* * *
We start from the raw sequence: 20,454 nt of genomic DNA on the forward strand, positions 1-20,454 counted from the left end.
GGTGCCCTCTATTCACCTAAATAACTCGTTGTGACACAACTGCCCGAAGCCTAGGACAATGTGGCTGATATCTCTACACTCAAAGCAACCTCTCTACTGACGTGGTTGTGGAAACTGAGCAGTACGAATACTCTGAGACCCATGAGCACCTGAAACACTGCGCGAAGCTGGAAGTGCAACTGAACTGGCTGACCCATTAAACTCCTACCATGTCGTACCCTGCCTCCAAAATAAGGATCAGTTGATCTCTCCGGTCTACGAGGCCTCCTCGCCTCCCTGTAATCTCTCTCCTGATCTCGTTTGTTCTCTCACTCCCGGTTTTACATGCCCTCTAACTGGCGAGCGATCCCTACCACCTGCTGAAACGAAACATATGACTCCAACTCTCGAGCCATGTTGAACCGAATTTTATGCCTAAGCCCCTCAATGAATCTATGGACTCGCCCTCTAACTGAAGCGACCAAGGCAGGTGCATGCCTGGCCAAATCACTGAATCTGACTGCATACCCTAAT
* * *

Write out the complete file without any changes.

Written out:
We start from the raw sequence: 20,454 nt of genomic DNA on the forward strand, positions 1-20,454 counted from the left end.
GGTGCCCTCTATTCACCTAAATAACTCGTTGTGACACAACTGCCCGAAGCCTAGGACAATGTGGCTGATATCTCTACACTCAAAGCAACCTCTCTACTGACGTGGTTGTGGAAACTGAGCAGTACGAATACTCTGAGACCCATGAGCACCTGAAACACTGCGCGAAGCTGGAAGTGCAACTGAACTGGCTGACCCATTAAACTCCTACCATGTCGTACCCTGCCTCCAAAATAAGGATCAGTTGATCTCTCCGGTCTACGAGGCCTCCTCGCCTCCCTGTAATCTCTCTCCTGATCTCGTTTGTTCTCTCACTCCCGGTTTTACATGCCCTCTAACTGGCGAGCGATCCCTACCACCTGCTGAAACGAAACATATGACTCCAACTCTCGAGCCATGTTGAACCGAATTTTATGCCTAAGCCCCTCAATGAATCTATGGACTCGCCCTCTAACTGAAGCGACCAAGGCAGGTGCATGCCTGGCCAAATCACTGAATCTGACTGCATACCCTAAT